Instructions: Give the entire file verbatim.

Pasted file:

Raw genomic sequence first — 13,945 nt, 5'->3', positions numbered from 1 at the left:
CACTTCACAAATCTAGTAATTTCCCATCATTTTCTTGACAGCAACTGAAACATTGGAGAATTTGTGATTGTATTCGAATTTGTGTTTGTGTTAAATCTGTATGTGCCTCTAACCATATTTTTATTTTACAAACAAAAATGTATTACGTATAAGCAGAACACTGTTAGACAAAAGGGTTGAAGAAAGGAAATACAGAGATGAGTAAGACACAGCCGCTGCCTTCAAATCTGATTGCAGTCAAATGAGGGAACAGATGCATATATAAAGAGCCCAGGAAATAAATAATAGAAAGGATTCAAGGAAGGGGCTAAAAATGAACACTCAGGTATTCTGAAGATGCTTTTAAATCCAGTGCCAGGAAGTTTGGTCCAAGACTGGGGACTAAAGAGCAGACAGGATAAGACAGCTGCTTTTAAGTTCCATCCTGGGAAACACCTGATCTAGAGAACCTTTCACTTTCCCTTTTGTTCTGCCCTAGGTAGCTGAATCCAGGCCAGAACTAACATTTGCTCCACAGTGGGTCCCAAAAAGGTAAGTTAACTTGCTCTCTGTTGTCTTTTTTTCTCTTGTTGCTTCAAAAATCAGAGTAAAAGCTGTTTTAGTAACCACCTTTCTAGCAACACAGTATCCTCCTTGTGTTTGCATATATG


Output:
Raw genomic sequence first — 13,945 nt, 5'->3', positions numbered from 1 at the left:
CACTTCACAAATCTAGTAATTTCCCATCATTTTCTTGACAGCAACTGAAACATTGGAGAATTTGTGATTGTATTCGAATTTGTGTTTGTGTTAAATCTGTATGTGCCTCTAACCATATTTTTATTTTACAAACAAAAATGTATTACGTATAAGCAGAACACTGTTAGACAAAAGGGTTGAAGAAAGGAAATACAGAGATGAGTAAGACACAGCCGCTGCCTTCAAATCTGATTGCAGTCAAATGAGGGAACAGATGCATATATAAAGAGCCCAGGAAATAAATAATAGAAAGGATTCAAGGAAGGGGCTAAAAATGAACACTCAGGTATTCTGAAGATGCTTTTAAATCCAGTGCCAGGAAGTTTGGTCCAAGACTGGGGACTAAAGAGCAGACAGGATAAGACAGCTGCTTTTAAGTTCCATCCTGGGAAACACCTGATCTAGAGAACCTTTCACTTTCCCTTTTGTTCTGCCCTAGGTAGCTGAATCCAGGCCAGAACTAACATTTGCTCCACAGTGGGTCCCAAAAAGGTAAGTTAACTTGCTCTCTGTTGTCTTTTTTTCTCTTGTTGCTTCAAAAATCAGAGTAAAAGCTGTTTTAGTAACCACCTTTCTAGCAACACAGTATCCTCCTTGTGTTTGCATATATG